Laravel: the danger of using `request()->all()`

Laravel: the danger of using `request()->all()`

Published: 10 Aug 2022

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one of the common mistakes between laravel developers including me, that they are like using request()->all();

Model::create($request->all()); // create a new record with all comming data

that is because it’s much shorter than defining each column you need to store in the database, but it might make a security issue in your application.

For example: if you have a priority fillable field that is only available for the administrators, so the attacker can guess the name of this field and pass it to the request through a hidden field inside the form, even if he doesn’t have any permission to do it.

so if you like to use $request->all(); you should be very careful about these priority fields.

But now, how can I protect it?

there are several ways to protect yourself from this kind of attack.

1- Use guarded property in your eloquent model

add a new property protected $guarded to your eloquent model to refuse the priority fields to be filled and only accept the other fields in the fillable property.

for example:

class User extends Authenticatable
{
    /**
     * The attributes that are mass assignable.
     *
     * @var array
     */
    protected $fillable =
    [
        'name',
        'email',
        'password',
    ];

    /**
     * The attributes that aren't mass assinable
     *
     * @var array
     */
    protected $guarded = ['is_admin'];
}

but wait a minute, there’s a little problem with this.

imagine you have another form in the admin panel that must give admins the ability to update guarded fields.

well, there are two ways to solve this.

  • create a new instance of your model, set this attribute value, and then call the save() method instead of using create() method.
public function store(Request $request)
{
  $user = new User();
  $user->is_admin = $request->is_admin;
  $user->save();
}
public function store(Request $request)
{
  User::forceCreate($request->all()); // the request containt the un assignable attributes, ex: is_admin
}

you can use the same ways while updating

2- use only(), except() methods:

you can use only() method that tells the eloquent to accept some attributes and avoid the rest of them.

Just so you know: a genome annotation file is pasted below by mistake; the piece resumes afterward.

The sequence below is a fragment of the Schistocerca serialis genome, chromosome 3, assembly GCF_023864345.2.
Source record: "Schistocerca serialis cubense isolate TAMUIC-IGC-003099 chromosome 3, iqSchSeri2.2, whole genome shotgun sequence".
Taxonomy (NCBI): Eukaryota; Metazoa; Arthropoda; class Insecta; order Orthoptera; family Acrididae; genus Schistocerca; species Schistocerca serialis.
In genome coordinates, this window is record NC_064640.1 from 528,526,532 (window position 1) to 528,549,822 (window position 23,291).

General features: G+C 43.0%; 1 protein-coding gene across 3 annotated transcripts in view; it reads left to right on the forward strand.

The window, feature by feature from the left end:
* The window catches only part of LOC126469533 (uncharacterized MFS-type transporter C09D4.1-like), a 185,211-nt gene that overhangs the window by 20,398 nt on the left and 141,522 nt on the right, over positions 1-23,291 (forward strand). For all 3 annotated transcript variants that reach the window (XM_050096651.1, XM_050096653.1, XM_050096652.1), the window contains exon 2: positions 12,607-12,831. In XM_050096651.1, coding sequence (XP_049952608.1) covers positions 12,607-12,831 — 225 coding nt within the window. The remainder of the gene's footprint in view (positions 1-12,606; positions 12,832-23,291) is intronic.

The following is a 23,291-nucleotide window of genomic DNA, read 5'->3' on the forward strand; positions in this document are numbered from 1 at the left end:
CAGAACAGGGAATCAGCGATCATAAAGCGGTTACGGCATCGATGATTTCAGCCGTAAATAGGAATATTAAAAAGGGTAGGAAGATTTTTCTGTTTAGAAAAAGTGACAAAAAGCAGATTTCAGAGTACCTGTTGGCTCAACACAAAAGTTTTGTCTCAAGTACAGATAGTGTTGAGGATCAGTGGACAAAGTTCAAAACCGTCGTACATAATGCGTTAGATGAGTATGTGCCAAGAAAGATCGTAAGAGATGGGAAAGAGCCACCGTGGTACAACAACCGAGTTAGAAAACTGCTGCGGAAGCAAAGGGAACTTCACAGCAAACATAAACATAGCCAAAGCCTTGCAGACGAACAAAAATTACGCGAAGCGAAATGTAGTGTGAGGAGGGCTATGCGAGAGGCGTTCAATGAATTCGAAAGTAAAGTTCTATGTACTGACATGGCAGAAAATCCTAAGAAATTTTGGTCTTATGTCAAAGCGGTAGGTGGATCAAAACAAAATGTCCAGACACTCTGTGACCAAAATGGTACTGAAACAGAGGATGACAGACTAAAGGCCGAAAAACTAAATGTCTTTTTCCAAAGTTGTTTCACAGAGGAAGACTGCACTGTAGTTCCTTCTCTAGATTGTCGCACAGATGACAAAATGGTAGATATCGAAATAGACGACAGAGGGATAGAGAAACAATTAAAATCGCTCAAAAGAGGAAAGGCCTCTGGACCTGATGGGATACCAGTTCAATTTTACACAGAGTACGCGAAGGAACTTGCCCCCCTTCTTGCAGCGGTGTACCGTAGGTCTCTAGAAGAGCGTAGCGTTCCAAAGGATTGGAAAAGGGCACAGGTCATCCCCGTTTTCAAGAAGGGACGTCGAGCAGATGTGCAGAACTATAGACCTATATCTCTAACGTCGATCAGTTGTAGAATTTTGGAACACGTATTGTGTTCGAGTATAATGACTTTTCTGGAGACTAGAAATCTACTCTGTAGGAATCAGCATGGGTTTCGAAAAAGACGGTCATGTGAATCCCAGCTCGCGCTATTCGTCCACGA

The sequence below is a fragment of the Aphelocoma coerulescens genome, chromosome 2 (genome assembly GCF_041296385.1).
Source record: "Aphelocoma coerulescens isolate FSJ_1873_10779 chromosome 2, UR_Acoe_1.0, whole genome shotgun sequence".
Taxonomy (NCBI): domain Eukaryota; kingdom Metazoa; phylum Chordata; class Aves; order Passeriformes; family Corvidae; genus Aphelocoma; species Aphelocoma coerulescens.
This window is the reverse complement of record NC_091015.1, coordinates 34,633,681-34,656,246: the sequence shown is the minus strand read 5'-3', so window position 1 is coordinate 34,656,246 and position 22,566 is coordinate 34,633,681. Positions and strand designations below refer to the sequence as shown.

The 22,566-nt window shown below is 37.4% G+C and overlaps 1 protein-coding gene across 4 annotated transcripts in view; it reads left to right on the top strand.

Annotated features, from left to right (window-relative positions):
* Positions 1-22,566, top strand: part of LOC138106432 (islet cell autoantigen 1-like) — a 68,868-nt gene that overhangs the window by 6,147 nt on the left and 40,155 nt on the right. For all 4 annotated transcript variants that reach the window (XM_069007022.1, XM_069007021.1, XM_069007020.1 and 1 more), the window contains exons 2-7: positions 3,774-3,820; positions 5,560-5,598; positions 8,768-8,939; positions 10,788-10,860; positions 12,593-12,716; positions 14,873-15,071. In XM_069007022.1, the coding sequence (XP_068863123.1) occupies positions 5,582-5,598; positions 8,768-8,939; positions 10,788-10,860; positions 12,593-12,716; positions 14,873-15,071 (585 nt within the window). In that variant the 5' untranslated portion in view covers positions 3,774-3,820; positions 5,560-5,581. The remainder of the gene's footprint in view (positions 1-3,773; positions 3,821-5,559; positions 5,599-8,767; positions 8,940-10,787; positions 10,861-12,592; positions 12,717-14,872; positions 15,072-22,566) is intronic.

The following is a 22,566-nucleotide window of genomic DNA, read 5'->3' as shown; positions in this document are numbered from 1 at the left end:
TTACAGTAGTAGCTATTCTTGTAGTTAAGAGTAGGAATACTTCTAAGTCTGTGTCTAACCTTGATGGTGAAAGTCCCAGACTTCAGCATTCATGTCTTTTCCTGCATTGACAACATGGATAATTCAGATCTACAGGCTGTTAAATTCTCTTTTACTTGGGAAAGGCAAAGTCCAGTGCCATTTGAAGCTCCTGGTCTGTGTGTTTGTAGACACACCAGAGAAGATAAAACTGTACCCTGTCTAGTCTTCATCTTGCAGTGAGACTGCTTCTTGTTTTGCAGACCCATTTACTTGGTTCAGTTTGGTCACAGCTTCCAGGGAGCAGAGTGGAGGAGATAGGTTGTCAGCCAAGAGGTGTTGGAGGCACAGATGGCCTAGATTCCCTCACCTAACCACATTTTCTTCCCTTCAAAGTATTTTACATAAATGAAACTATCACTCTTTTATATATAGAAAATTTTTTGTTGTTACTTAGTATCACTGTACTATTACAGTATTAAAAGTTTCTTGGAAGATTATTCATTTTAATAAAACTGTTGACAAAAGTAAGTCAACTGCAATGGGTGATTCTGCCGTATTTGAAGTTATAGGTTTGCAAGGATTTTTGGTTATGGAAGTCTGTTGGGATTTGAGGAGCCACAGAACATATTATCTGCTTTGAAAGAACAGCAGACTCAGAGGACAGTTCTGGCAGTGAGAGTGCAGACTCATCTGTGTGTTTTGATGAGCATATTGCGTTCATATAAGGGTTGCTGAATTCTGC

public function store(Request $request)
{
  User::create($request->only(['name', 'email', 'password']));
}

but what if you have tens of attributes, it will be so hard to define each one, and it doesn’t make sense.

in this case, you can use the opposite of only() method calls except().

the except() method accepts an array with the attributes you want to avoid, and it will accept the rest of the request attributes.

public function store(Request $request)
{
  User::create($request->except(['is_admin']));
}

3- use laravel form request

you can use form request to validate your request and only insert the validated attributes using validated() method.

class UsersRequest extends FormRequest
{

    /**
     * Get the validation rules that apply to the request.
     *
     * @return array
     */
    public function rules()
    {
        return
        [
            'title'         => 'required',
            'email'         => 'required',
            'password'      => 'required',
        ];
    }
}


class UsersController extends Controller
{
    /**
     * Store a new user record
     *
     * @param UsersRequest $request
     */
    public function store(UsersRequest $request)
    {
        $user = User::create($request->validated());
    }
}

this will create a new user with the only fields you validated and avoid any other passed attributes.

And that’s it! Now you know how to protect your priority fields with some solutions, I always accept any advice, so if you find anything important or you have any additions to the same topic, please let me know!



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Tags: security

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